In March 2018, nine Iranians were criminally charged for their involvement with the Mabna Institute, a company federal prosecutors said was created in 2013 for the express purpose of using coordinated cyber intrusions to steal terabytes of academic data from universities, academic journal publishers, tech companies, and government organizations. Almost 18 months later, the groups hacking activities are still going strong, Secureworks, a Dell-owned security company, said on Wednesday.
The hacking group, which Secureworks researchers call Cobalt Dickens, has recently undertaken a phishing operation that targeted more than 60 universities in countries including the US, Canada, the UK, Switzerland, and Australia, according to a report. Starting in July, Cobalt Dickens used malicious webpages that spoofed legitimate university resources in an attempt to steal the passwords of targeted individuals. The individuals were lured through emails like the one below, dated August 2.
The emails informed targets that their online library accounts would expire unless they reactivated them by logging in. Recipients who clicked on the links landed on pages that looked almost identical to library resources that are widely used in academic settings. Those who entered passwords were redirected to the legitimate library site being spoofed, while behind the scenes, the spoof site stored the password in a file called pass.txt. Below is a diagram of how the scam worked:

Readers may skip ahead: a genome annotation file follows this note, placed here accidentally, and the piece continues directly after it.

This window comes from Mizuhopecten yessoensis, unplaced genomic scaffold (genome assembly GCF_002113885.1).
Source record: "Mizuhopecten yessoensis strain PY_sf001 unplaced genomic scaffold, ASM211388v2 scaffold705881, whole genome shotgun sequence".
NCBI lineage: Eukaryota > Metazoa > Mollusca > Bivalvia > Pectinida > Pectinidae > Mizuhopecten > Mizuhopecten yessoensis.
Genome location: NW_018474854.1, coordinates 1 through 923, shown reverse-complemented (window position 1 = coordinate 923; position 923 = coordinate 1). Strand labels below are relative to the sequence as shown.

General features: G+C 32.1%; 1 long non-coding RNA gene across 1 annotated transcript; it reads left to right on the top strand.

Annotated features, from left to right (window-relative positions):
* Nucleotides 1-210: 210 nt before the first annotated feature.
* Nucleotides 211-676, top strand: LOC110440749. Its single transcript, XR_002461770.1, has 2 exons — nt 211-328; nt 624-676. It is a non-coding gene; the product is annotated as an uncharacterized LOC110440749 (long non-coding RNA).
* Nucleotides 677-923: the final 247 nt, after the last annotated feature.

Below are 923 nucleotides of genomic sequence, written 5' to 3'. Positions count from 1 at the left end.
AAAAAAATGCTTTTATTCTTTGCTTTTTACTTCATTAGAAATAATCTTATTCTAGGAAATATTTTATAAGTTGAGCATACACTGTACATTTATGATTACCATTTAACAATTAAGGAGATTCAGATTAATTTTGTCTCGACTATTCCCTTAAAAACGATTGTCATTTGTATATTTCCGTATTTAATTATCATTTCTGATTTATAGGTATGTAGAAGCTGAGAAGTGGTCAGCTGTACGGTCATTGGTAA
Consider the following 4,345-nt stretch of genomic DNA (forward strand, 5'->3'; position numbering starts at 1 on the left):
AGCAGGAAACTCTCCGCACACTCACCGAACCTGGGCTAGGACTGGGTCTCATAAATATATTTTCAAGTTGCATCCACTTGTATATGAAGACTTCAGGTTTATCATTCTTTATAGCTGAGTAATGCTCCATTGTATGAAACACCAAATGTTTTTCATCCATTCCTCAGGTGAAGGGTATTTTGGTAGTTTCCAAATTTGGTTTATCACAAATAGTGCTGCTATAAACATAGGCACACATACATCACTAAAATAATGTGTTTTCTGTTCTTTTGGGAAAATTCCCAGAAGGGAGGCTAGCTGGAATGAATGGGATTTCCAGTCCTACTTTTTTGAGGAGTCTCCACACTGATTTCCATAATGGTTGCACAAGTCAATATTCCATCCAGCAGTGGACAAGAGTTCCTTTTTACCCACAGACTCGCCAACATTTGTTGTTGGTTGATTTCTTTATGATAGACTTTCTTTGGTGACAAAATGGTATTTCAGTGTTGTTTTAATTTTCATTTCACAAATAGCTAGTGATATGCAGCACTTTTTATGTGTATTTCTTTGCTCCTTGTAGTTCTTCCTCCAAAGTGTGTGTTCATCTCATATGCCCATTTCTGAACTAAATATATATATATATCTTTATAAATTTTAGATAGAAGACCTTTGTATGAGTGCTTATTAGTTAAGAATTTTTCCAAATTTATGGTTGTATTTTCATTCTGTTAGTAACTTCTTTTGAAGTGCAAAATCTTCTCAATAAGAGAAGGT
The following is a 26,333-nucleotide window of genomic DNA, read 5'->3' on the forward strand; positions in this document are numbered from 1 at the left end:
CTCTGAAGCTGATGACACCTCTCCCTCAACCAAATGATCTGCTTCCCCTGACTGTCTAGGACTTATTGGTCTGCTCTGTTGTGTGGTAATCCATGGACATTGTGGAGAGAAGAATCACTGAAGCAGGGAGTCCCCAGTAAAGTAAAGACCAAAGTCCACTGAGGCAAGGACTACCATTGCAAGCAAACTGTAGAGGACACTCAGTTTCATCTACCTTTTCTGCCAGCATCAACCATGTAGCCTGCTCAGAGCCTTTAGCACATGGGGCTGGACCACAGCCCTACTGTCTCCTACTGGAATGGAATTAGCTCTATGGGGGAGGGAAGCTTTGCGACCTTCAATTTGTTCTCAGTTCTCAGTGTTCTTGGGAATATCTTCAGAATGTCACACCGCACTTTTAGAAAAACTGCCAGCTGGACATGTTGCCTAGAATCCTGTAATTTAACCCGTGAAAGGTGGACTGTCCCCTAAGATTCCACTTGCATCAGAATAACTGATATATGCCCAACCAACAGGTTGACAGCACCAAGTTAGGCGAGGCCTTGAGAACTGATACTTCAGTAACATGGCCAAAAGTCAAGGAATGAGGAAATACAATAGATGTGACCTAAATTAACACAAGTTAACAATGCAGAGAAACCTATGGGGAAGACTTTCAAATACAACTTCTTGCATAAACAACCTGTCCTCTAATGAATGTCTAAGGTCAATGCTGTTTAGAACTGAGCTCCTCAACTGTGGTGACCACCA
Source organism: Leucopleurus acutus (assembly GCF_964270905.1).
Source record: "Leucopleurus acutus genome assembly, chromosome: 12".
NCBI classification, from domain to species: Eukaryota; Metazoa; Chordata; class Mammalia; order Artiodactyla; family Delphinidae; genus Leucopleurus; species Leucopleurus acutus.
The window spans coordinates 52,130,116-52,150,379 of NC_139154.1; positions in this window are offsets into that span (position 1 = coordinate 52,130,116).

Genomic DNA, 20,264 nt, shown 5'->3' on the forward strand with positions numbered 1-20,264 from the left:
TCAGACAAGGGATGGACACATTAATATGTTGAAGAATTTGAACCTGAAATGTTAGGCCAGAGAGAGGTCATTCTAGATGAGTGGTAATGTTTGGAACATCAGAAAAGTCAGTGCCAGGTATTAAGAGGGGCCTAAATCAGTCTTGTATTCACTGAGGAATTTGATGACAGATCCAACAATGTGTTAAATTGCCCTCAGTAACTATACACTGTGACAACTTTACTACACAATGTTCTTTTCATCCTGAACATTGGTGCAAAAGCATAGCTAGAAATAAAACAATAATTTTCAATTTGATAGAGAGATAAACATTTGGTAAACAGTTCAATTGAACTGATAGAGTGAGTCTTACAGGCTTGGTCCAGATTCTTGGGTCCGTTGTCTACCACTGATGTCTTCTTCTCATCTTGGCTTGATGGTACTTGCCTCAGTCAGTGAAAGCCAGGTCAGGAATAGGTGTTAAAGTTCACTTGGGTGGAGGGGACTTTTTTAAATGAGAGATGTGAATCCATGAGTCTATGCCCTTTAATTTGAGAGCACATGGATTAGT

The links in the emails led directly to the spoofed pages, a departure from a Cobalt Dickens operation from last year that relied on link shorteners. To facilitate the change, the attackers registered more than 20 new domains to augment a large number of domains used in previous campaigns. To make the malicious sites harder to spot, Cobalt Dickens protected many of them with HTTPS certificates and populated them with content pulled directly from the spoofed sites.
The group members used free services or software tools from domain provider Freenom, certificate provider Lets Encrypt, and Github. In some cases, they also left clues in the comments or metadata of spoofed pages that they were indeed Iranians.